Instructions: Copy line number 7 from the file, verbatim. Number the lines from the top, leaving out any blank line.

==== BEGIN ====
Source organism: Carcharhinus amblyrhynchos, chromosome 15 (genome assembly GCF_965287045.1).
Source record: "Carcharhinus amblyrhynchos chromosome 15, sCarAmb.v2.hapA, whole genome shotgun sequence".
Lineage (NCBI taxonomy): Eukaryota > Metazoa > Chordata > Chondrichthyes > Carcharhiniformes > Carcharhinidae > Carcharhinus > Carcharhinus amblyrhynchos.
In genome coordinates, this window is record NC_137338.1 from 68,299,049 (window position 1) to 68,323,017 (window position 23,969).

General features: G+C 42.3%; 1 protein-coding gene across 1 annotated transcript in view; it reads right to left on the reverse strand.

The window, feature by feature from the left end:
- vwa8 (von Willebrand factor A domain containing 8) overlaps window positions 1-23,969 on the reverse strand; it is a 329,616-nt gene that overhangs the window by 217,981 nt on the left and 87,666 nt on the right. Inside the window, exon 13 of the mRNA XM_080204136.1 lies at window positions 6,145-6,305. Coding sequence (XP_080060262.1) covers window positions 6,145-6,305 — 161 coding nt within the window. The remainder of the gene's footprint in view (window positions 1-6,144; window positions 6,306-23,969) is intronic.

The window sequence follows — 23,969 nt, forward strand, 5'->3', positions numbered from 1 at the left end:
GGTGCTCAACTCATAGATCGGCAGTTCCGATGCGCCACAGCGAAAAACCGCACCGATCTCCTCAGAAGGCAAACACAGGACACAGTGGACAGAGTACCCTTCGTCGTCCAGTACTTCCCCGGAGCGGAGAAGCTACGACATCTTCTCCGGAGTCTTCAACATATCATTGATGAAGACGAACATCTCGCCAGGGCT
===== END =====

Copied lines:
- vwa8 (von Willebrand factor A domain containing 8) overlaps window positions 1-23,969 on the reverse strand; it is a 329,616-nt gene that overhangs the window by 217,981 nt on the left and 87,666 nt on the right. Inside the window, exon 13 of the mRNA XM_080204136.1 lies at window positions 6,145-6,305. Coding sequence (XP_080060262.1) covers window positions 6,145-6,305 — 161 coding nt within the window. The remainder of the gene's footprint in view (window positions 1-6,144; window positions 6,306-23,969) is intronic.